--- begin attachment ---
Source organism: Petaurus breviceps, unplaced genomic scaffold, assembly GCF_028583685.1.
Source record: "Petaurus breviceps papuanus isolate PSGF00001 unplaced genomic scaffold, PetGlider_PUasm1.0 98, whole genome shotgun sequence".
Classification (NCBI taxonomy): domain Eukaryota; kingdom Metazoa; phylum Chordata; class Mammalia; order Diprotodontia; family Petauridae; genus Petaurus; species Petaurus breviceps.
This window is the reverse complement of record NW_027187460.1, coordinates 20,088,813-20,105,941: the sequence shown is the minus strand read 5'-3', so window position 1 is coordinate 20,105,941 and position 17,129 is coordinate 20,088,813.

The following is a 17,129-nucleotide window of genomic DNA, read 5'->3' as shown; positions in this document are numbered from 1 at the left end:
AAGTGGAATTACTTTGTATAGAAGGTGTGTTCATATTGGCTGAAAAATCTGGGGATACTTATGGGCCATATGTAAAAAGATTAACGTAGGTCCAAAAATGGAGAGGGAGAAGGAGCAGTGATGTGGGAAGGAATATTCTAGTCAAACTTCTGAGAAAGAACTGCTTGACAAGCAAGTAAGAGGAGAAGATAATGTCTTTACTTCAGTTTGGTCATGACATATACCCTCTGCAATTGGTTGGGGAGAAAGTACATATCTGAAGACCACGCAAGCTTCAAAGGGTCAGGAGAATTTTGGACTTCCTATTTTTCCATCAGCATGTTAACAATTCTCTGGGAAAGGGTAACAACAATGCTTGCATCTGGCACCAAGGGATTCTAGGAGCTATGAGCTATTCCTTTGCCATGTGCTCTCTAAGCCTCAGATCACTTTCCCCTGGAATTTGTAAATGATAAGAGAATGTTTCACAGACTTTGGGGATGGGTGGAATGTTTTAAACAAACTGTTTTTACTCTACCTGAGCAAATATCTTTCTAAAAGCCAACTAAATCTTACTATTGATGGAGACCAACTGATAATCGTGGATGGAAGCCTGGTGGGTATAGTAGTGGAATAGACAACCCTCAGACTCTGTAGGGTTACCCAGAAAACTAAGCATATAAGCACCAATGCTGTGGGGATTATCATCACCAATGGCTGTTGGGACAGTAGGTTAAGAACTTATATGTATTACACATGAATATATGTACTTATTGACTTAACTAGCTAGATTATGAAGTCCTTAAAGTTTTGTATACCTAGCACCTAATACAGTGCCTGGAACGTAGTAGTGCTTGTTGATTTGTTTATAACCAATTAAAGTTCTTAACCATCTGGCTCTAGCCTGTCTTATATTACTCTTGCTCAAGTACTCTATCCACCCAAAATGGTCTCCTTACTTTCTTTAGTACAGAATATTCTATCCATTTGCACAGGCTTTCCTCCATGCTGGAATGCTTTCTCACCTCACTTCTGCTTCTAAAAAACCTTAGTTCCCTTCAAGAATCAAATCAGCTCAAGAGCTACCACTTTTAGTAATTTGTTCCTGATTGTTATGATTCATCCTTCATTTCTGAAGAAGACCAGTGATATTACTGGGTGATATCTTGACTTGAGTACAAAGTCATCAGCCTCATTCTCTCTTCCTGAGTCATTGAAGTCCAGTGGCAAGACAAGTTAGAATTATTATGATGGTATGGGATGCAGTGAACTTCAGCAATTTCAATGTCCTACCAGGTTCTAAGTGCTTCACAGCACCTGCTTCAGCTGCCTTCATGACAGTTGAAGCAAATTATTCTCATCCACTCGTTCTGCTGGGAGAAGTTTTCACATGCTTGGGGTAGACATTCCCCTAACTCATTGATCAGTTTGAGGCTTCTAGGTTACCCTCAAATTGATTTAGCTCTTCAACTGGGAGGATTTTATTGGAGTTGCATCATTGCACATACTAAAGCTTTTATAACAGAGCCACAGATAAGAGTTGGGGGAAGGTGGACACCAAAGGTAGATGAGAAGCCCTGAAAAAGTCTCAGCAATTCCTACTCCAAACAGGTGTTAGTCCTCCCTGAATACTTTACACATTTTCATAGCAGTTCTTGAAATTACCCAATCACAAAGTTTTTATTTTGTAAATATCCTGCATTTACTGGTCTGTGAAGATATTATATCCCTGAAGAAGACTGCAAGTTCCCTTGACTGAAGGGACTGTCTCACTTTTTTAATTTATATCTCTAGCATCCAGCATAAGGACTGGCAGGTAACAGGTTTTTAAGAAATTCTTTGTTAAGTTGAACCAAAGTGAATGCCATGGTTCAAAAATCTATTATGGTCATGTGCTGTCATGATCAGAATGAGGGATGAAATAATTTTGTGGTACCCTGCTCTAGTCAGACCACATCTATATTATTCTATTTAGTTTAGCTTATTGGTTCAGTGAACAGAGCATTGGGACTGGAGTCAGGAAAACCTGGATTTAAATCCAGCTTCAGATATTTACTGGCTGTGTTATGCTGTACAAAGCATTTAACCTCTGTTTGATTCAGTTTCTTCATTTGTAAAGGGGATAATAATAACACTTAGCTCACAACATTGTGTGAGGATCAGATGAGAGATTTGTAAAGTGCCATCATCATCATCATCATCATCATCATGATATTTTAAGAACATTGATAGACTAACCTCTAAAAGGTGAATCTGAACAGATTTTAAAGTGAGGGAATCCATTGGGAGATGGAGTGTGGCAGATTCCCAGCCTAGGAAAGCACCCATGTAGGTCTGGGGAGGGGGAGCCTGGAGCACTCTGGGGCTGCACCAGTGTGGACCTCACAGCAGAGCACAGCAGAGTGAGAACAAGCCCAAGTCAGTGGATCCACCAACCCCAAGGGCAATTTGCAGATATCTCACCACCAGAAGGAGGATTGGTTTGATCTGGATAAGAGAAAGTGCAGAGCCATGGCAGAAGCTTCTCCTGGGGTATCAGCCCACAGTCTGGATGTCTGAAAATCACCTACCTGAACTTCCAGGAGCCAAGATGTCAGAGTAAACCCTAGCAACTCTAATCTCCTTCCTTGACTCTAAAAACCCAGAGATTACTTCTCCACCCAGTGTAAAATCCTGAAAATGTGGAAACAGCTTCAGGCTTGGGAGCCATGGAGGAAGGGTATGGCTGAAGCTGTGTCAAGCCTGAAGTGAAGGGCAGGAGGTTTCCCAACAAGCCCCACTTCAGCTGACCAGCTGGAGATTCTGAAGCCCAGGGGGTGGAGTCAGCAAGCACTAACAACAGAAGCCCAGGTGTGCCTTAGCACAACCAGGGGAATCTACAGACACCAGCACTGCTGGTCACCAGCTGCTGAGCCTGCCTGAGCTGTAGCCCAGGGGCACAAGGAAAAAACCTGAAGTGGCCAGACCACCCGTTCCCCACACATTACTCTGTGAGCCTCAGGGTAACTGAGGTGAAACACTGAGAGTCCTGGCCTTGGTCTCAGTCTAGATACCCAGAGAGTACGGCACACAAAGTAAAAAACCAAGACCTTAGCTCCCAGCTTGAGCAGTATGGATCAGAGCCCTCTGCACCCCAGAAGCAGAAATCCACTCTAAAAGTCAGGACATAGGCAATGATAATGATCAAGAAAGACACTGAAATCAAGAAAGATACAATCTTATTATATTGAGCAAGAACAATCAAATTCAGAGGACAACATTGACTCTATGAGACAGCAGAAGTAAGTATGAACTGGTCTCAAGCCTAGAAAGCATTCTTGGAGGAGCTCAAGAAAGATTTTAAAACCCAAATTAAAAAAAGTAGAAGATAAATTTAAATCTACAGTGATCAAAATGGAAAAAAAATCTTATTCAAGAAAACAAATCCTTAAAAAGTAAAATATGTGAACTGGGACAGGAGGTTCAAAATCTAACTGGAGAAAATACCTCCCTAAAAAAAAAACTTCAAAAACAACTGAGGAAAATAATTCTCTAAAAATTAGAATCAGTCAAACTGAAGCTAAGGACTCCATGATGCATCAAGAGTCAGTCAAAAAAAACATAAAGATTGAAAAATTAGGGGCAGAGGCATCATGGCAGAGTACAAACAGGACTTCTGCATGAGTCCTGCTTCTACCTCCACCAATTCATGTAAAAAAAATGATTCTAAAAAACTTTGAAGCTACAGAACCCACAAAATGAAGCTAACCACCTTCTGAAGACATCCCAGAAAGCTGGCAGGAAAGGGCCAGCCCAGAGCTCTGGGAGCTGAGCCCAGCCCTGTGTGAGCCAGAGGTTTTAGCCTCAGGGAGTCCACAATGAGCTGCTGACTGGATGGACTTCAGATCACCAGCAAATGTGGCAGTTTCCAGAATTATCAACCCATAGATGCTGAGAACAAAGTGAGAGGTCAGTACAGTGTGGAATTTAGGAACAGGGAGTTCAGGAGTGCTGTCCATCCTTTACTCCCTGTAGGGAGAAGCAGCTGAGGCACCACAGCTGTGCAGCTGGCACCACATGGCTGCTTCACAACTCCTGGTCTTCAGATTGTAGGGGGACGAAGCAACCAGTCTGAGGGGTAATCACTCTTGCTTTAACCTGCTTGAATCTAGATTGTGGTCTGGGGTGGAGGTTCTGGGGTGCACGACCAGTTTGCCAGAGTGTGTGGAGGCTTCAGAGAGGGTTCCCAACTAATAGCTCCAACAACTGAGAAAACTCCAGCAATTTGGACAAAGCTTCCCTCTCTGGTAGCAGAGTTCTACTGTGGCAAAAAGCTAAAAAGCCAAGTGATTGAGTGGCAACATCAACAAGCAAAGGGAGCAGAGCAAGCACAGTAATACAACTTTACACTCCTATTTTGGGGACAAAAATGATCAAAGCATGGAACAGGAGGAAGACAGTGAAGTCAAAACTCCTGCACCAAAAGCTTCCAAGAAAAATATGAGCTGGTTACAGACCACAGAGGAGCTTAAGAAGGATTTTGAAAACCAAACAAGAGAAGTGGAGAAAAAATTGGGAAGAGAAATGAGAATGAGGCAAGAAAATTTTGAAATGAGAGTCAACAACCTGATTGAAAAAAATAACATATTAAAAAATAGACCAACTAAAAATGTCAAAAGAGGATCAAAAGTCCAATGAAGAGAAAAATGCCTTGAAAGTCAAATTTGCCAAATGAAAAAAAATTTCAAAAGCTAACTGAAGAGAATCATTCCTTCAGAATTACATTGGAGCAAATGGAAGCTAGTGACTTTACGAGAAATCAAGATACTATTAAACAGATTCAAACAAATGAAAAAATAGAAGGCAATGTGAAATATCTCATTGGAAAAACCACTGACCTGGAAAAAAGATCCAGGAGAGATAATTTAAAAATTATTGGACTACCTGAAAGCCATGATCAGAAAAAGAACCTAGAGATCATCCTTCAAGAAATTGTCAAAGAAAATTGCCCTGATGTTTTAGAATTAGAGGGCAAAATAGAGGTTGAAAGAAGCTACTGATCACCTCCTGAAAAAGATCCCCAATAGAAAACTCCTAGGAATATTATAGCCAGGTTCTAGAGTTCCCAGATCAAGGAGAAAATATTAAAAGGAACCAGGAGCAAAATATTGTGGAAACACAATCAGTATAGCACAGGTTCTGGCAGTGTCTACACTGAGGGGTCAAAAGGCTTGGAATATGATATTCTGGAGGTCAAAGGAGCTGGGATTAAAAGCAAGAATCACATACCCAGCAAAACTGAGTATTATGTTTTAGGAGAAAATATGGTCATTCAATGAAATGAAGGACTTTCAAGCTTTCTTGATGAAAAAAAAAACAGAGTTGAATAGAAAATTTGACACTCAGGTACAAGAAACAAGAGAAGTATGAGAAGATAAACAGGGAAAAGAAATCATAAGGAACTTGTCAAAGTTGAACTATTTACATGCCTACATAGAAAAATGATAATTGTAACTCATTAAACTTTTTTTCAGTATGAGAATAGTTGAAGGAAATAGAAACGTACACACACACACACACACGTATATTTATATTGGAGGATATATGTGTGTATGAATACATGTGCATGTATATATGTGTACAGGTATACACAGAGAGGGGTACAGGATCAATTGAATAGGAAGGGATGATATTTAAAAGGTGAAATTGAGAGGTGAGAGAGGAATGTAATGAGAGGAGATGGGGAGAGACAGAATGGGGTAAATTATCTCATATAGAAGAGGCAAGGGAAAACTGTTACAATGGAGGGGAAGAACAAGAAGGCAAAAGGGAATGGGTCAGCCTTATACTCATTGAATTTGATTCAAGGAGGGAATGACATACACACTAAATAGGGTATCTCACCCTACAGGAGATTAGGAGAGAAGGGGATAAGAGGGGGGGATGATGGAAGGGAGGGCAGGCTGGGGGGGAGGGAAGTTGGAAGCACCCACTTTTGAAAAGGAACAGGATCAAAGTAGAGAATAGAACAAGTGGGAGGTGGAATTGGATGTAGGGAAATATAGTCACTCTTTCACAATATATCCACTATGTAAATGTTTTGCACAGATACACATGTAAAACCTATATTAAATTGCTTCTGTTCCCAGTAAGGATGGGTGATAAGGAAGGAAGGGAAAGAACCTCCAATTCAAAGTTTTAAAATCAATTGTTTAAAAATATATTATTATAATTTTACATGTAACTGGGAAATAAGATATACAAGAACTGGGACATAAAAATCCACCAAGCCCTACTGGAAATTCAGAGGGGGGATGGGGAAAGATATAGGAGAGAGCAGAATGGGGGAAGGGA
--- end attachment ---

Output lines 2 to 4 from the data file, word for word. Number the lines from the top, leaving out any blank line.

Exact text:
Source record: "Petaurus breviceps papuanus isolate PSGF00001 unplaced genomic scaffold, PetGlider_PUasm1.0 98, whole genome shotgun sequence".
Classification (NCBI taxonomy): domain Eukaryota; kingdom Metazoa; phylum Chordata; class Mammalia; order Diprotodontia; family Petauridae; genus Petaurus; species Petaurus breviceps.
This window is the reverse complement of record NW_027187460.1, coordinates 20,088,813-20,105,941: the sequence shown is the minus strand read 5'-3', so window position 1 is coordinate 20,105,941 and position 17,129 is coordinate 20,088,813.